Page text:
The International Committee of the Red Cross (ICRC) [official website] on Saturday reported [press release] the deaths of at least 800 civilians in the Ivory Coast [JURIST news archive] town of Duekoue as a result of intercommunal violence that took place on Tuesday. A spokesperson for the ICRC condemned the violence, which has been ongoing in the area since last Monday: "We are shocked by the brutality and scale of this act. The ICRC condemns any and all direct attacks on the civilian population and reminds the parties to the conflict of their obligation to protect, in all circumstances, the population of the territory under their control." The ICRC stated that the death toll was calculated by field delegates and volunteers, and warned that they believe there is a risk that another mass killing could occur [AP report] in the area. A UN military spokesman indicated that the UN was aware of fighting in the region, but unaware of any reports of mass killings.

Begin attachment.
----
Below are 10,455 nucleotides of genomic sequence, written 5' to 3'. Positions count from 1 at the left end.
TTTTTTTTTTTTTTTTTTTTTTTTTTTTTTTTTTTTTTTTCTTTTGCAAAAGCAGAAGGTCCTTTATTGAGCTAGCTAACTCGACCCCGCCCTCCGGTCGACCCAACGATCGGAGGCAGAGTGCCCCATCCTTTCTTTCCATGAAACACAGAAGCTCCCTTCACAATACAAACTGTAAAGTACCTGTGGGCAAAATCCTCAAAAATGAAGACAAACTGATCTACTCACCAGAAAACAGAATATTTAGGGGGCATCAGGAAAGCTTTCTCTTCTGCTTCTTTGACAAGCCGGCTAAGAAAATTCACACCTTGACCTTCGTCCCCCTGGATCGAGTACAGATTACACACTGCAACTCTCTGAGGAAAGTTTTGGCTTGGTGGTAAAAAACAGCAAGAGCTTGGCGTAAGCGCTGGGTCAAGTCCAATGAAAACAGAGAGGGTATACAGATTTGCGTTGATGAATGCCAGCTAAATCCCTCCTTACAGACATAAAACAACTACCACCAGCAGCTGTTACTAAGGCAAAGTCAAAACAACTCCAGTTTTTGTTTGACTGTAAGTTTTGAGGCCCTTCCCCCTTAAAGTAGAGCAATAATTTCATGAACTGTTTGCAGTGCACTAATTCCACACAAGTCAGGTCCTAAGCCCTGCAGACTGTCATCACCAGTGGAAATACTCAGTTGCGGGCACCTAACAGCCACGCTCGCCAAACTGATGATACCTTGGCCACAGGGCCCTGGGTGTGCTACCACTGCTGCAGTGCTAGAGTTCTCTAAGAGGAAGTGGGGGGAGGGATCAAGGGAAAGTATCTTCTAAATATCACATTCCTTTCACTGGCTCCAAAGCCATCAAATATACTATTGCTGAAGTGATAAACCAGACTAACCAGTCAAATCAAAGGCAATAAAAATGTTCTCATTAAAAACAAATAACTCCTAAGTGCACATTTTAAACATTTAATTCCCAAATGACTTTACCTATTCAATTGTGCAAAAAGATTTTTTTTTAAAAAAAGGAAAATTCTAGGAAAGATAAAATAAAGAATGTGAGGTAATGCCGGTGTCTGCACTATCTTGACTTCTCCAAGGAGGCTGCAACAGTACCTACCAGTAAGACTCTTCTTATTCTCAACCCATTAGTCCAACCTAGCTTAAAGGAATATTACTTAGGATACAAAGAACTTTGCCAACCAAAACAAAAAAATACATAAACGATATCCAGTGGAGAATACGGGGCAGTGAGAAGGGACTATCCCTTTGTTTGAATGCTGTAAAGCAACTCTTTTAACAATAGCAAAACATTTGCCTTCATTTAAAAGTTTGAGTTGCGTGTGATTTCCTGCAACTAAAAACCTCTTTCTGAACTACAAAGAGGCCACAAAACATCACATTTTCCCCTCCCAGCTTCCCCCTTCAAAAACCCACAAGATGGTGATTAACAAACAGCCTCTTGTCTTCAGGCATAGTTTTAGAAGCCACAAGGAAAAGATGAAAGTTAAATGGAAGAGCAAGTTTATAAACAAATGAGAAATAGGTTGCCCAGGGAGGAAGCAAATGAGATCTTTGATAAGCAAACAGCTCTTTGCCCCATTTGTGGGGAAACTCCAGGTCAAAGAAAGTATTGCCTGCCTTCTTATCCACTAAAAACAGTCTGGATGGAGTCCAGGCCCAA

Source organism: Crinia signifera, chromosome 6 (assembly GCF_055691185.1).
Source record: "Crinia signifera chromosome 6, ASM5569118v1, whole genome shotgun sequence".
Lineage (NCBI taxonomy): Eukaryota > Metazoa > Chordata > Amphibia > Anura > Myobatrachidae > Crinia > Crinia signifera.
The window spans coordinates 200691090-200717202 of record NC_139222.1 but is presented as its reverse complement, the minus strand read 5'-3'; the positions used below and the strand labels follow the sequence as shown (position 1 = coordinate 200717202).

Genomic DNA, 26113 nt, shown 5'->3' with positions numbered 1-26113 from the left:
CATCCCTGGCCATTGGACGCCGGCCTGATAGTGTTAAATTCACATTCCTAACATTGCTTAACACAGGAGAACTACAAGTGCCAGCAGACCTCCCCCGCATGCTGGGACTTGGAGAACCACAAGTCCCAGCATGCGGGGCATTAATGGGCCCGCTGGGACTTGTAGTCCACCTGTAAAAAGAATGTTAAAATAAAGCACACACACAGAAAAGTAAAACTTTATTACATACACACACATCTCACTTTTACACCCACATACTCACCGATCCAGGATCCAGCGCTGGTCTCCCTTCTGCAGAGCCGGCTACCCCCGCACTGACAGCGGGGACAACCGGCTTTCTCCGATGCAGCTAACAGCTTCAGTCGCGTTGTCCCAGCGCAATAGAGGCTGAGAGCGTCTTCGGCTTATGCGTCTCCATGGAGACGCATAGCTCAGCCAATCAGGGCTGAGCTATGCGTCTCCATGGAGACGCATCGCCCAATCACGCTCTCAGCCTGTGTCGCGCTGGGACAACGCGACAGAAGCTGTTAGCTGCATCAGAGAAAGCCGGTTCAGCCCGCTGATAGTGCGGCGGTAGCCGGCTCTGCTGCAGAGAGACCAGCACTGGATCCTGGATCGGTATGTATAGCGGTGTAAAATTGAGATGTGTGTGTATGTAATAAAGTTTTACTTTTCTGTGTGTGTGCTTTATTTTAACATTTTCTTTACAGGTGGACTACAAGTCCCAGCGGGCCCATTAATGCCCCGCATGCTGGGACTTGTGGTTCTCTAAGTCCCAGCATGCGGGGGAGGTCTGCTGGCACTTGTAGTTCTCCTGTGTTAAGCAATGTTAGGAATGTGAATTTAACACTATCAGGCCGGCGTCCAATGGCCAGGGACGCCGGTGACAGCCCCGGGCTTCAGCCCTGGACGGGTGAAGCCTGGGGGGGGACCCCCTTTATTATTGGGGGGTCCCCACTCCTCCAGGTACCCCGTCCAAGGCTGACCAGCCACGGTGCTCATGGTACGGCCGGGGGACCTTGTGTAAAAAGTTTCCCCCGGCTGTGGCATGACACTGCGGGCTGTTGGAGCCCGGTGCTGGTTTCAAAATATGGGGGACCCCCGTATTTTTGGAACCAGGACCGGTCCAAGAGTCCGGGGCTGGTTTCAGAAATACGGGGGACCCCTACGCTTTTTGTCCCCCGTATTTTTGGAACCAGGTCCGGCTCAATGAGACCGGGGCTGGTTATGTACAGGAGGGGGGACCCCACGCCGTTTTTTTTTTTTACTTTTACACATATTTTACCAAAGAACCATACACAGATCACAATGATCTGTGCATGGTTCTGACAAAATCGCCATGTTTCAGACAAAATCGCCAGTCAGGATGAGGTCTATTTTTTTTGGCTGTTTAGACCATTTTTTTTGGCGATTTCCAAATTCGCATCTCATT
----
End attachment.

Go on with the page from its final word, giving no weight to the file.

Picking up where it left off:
On Friday, the UN Office of the High Commissioner for Human Rights (OHCHR) [official website] urged all parties in the Ivory Coast to show restraint [JURIST report]. A spokesperson acknowledged unconfirmed reports that the Ivory Coast Republican Forces had "engaged in looting and extortion as well as serious human rights violations such as abductions, arbitrary arrests and ill-treatment of civilians" during their advance towards the country's capital of Abidjan. The violence stems from former president Laurent Gbagbo's refusal to cede power to president-elect Alassane Ouattara who won the November 28 runoff election according to international observers. Last month, the OHCHR called for an independent investigation into post-election violence [JURIST report]. In January, UN officials expressed "grave concerns" [JURIST report] regarding the post-election violence, cautioning that genocide could be imminent.